Sorry for my confusing title. :) I'm a newbie, so please bear with me.

I use


but in order to write Ø, I have to write \O{} in the text. However in my bib-file, there are lots of Øs and Ås which are treated correctly.

I've tried switching to


instead of \usepackage[latin1]{inputenc}. Now the Øs and Ås in the text work well (without me having to write \O{}), but now the bib-file gives me many errors (it can't read Æ Ø). This is so confusing.

I've read that I should switch to biblatex, but the document is so big and we need a certain style etc., so I don't think we can do that.

I use Winedt. Thanks!

  • 5
    presumably your bib files are stored in latin1 (iso-8859-1) and your main text file is stored in UTF-8, the simplest thing is to use your editor to save all the files in UTF-8. – David Carlisle Jan 4 '19 at 9:53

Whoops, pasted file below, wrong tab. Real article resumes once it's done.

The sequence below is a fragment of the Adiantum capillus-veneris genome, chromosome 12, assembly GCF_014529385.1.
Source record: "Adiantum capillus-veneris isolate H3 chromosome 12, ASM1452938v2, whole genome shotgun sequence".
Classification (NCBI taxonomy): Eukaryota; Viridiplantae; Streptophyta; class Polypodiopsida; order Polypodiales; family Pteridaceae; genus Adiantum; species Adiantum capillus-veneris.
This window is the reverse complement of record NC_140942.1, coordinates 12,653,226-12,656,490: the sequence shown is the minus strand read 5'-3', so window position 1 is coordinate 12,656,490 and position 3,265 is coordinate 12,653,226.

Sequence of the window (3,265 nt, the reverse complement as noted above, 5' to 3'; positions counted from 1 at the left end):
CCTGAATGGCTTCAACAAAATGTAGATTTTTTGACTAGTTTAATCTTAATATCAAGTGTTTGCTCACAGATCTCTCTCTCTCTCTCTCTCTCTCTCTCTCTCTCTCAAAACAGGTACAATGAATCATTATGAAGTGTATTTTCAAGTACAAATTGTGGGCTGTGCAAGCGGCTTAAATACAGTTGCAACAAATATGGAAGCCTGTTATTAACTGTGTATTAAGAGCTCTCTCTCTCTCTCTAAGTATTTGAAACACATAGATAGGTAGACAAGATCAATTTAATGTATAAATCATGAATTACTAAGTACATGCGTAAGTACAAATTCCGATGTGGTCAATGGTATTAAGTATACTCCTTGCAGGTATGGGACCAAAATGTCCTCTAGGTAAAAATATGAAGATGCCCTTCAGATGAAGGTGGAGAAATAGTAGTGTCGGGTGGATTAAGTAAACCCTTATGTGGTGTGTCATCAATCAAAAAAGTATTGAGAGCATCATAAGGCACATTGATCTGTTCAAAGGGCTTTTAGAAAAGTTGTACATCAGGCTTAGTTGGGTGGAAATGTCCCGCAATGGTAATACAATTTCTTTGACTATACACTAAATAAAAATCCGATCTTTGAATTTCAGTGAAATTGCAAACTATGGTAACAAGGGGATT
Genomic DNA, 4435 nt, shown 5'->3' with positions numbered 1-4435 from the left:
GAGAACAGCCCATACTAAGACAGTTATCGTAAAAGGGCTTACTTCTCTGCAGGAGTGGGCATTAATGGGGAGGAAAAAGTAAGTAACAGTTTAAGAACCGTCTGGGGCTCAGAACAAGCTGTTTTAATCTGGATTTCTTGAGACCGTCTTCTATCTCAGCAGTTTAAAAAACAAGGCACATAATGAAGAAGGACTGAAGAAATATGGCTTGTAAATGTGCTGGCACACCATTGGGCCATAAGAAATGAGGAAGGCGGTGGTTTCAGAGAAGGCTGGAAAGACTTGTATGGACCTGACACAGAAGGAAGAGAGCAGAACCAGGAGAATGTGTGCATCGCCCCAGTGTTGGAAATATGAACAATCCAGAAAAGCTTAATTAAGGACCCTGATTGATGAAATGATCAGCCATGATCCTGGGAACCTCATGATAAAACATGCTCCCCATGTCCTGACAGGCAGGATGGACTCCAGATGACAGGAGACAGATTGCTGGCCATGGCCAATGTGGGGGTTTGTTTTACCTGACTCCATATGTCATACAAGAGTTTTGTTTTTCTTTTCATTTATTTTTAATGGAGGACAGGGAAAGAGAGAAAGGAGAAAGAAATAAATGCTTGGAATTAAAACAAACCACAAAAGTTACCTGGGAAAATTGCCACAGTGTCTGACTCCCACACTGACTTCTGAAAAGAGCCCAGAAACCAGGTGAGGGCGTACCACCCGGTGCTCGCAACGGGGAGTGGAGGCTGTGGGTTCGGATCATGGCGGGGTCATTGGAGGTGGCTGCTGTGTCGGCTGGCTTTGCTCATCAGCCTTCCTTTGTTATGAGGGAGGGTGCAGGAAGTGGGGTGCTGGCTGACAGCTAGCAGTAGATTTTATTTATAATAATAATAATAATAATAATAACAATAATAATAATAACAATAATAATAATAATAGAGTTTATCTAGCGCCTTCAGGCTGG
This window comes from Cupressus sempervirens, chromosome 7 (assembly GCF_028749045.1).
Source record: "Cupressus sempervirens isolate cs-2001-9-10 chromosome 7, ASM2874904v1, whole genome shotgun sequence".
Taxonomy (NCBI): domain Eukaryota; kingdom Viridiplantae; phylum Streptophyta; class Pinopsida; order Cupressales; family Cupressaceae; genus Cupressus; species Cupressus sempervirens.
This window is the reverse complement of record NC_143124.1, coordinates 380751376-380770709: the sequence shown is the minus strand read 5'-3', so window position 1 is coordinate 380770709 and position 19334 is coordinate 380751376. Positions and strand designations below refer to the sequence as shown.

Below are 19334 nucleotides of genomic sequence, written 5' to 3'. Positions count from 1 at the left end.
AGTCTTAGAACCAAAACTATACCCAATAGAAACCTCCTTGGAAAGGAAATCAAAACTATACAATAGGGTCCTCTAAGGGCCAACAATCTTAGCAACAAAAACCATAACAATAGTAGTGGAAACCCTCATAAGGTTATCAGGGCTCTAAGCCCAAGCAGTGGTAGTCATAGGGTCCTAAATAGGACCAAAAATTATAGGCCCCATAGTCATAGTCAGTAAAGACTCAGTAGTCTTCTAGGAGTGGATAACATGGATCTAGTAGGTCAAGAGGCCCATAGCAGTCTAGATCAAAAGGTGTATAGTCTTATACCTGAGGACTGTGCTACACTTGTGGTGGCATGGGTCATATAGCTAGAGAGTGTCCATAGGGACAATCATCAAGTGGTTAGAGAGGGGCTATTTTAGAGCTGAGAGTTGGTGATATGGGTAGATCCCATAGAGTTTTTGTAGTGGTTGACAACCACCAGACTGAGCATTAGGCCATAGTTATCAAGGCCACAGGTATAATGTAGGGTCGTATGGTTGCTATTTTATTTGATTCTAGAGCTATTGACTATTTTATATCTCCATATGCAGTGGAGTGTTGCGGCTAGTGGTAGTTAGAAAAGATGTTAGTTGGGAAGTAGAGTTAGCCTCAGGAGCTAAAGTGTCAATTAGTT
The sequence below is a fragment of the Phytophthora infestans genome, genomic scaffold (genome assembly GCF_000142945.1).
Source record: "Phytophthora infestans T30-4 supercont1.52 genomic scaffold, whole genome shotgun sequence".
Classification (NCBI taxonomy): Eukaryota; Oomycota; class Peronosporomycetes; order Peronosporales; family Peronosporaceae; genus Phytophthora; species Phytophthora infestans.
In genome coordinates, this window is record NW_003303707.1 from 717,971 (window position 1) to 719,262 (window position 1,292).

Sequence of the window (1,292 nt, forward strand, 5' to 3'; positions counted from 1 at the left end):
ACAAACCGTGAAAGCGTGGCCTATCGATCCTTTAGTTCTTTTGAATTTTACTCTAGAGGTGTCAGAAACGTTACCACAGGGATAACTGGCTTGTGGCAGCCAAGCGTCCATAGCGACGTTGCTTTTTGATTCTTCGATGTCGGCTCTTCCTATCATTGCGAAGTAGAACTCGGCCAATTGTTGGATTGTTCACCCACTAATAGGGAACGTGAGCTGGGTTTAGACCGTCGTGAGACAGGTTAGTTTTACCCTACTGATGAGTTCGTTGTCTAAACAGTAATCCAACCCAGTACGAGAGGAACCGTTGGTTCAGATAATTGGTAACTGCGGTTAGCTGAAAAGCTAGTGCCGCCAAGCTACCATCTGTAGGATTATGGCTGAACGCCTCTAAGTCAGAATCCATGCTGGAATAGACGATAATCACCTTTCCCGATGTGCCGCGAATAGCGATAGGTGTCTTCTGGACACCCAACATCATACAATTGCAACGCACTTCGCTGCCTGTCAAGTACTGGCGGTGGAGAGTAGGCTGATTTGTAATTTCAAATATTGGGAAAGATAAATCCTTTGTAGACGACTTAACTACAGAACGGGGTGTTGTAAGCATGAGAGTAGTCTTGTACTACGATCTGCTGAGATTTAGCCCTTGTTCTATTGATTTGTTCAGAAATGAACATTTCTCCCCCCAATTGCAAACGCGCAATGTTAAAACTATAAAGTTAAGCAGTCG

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    This suggests that your .tex file and your .bib file use different file encodings. Make sure that both use the same encoding (I would prefer UTF-8). Though it should be noted that BibTeX does not officially support non-ASCII characters. In practice you will not always notice this, since non-ASCII chars are usually passed through as they are, but for sorting and label generation this could be an issue. So for BibTeX the official advice is still to use macros to write non-ASCII chars (tex.stackexchange.com/q/57743). – moewe Jan 4 '19 at 9:54
  • The other alternative is biblatex/Biber (you mentioned it yourself, and apparently this is not feasible for this project, but maybe for future work, though one has to keep in mind that publishers probably won't accept biblatex submissions: tex.stackexchange.com/q/12175/35864). – moewe Jan 4 '19 at 9:58
  • Okay, thanks! Very much appreciated! How do I switch the bib file from latin to UTF-8? Still a newbie.. :) – elvis1000 Jan 4 '19 at 10:16
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    I'm voting to close this question as off-topic because it was solved in comments. – Mensch Jun 18 '19 at 1:06